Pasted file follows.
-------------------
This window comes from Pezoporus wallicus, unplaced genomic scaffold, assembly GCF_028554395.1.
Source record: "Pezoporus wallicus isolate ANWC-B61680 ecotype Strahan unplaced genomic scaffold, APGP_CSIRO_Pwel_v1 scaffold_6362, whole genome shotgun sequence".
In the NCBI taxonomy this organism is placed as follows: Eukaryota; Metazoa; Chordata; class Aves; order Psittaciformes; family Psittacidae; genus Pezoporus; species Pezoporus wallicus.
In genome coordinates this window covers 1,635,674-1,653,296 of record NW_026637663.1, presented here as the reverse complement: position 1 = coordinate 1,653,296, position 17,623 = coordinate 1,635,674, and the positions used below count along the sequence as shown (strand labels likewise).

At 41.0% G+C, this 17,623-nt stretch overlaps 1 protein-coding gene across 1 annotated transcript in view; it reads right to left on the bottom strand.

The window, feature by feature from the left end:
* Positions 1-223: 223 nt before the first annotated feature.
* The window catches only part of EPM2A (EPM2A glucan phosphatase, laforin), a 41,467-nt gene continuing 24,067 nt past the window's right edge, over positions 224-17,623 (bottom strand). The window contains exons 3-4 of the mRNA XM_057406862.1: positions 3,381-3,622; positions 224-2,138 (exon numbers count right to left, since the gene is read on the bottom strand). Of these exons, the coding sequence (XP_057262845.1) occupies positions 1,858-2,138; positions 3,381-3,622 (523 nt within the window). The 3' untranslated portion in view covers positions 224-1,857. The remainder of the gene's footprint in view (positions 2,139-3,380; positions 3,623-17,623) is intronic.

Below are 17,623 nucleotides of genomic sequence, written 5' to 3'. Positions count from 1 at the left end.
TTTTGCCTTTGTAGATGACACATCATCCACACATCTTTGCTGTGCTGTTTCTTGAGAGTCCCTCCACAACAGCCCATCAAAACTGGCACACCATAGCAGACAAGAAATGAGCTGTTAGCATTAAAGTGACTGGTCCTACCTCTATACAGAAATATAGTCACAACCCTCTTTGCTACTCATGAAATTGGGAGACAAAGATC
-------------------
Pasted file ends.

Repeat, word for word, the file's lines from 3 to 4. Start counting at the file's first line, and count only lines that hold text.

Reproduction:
In the NCBI taxonomy this organism is placed as follows: Eukaryota; Metazoa; Chordata; class Aves; order Psittaciformes; family Psittacidae; genus Pezoporus; species Pezoporus wallicus.
In genome coordinates this window covers 1,635,674-1,653,296 of record NW_026637663.1, presented here as the reverse complement: position 1 = coordinate 1,653,296, position 17,623 = coordinate 1,635,674, and the positions used below count along the sequence as shown (strand labels likewise).